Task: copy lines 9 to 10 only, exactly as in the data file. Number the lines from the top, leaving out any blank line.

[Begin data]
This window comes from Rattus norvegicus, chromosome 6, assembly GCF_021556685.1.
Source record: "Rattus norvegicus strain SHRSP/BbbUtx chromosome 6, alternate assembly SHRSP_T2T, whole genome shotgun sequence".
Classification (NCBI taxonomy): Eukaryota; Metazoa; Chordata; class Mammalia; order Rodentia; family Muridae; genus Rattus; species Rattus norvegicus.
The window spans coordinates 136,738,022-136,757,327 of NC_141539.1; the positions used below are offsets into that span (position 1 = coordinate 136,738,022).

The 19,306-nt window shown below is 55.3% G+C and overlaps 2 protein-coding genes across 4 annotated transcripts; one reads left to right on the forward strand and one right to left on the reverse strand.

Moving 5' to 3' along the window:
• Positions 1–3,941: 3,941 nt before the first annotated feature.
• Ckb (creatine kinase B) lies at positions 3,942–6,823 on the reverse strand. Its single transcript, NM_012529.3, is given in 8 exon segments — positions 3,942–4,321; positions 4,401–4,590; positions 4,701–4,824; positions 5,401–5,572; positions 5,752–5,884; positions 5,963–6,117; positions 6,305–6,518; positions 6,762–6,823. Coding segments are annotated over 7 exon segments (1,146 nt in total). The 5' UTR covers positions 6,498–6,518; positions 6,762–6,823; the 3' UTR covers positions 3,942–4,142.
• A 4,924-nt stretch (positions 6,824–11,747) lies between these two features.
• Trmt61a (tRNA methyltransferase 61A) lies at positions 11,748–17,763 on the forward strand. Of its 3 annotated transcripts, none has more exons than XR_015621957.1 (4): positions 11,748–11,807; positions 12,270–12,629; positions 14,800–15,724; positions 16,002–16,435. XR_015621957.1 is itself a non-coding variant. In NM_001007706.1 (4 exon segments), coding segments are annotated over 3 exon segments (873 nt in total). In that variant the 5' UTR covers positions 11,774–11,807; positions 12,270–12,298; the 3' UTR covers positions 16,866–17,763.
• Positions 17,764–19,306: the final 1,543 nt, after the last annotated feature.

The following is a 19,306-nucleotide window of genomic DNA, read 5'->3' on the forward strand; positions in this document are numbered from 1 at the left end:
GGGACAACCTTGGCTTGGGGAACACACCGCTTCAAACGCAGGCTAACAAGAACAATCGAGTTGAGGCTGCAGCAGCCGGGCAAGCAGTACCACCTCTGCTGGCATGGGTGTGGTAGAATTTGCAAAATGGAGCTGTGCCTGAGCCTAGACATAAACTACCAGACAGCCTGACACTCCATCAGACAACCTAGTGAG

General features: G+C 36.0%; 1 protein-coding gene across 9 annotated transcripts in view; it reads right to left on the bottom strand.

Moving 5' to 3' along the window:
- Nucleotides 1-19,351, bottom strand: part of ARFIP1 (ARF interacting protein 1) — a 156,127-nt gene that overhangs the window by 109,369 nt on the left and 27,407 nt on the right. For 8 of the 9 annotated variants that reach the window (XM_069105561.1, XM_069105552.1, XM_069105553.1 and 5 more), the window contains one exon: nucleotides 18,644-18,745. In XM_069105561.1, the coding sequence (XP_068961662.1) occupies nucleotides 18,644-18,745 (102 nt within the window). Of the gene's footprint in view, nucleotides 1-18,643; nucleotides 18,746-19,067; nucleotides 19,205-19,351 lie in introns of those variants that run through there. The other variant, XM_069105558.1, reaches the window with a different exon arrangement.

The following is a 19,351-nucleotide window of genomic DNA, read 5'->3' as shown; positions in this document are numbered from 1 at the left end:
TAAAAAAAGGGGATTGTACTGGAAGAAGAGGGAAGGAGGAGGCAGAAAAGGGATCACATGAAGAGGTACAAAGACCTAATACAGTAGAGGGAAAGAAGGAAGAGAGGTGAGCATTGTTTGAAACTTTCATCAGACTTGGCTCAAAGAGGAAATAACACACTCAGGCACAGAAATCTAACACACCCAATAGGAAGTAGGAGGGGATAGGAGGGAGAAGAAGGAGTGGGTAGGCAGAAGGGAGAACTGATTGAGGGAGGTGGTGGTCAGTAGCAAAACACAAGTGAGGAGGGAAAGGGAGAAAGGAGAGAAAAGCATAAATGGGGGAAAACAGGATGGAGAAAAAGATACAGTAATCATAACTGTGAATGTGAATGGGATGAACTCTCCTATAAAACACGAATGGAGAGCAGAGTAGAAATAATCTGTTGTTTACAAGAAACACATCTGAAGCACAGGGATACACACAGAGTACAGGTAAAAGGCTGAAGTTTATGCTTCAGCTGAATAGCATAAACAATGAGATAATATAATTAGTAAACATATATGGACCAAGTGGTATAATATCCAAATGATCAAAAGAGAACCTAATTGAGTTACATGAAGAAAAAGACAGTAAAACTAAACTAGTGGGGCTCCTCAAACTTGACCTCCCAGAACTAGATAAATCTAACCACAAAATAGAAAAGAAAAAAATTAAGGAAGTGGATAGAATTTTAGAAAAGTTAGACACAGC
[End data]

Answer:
• A 4,924-nt stretch (positions 6,824–11,747) lies between these two features.
• Trmt61a (tRNA methyltransferase 61A) lies at positions 11,748–17,763 on the forward strand. Of its 3 annotated transcripts, none has more exons than XR_015621957.1 (4): positions 11,748–11,807; positions 12,270–12,629; positions 14,800–15,724; positions 16,002–16,435. XR_015621957.1 is itself a non-coding variant. In NM_001007706.1 (4 exon segments), coding segments are annotated over 3 exon segments (873 nt in total). In that variant the 5' UTR covers positions 11,774–11,807; positions 12,270–12,298; the 3' UTR covers positions 16,866–17,763.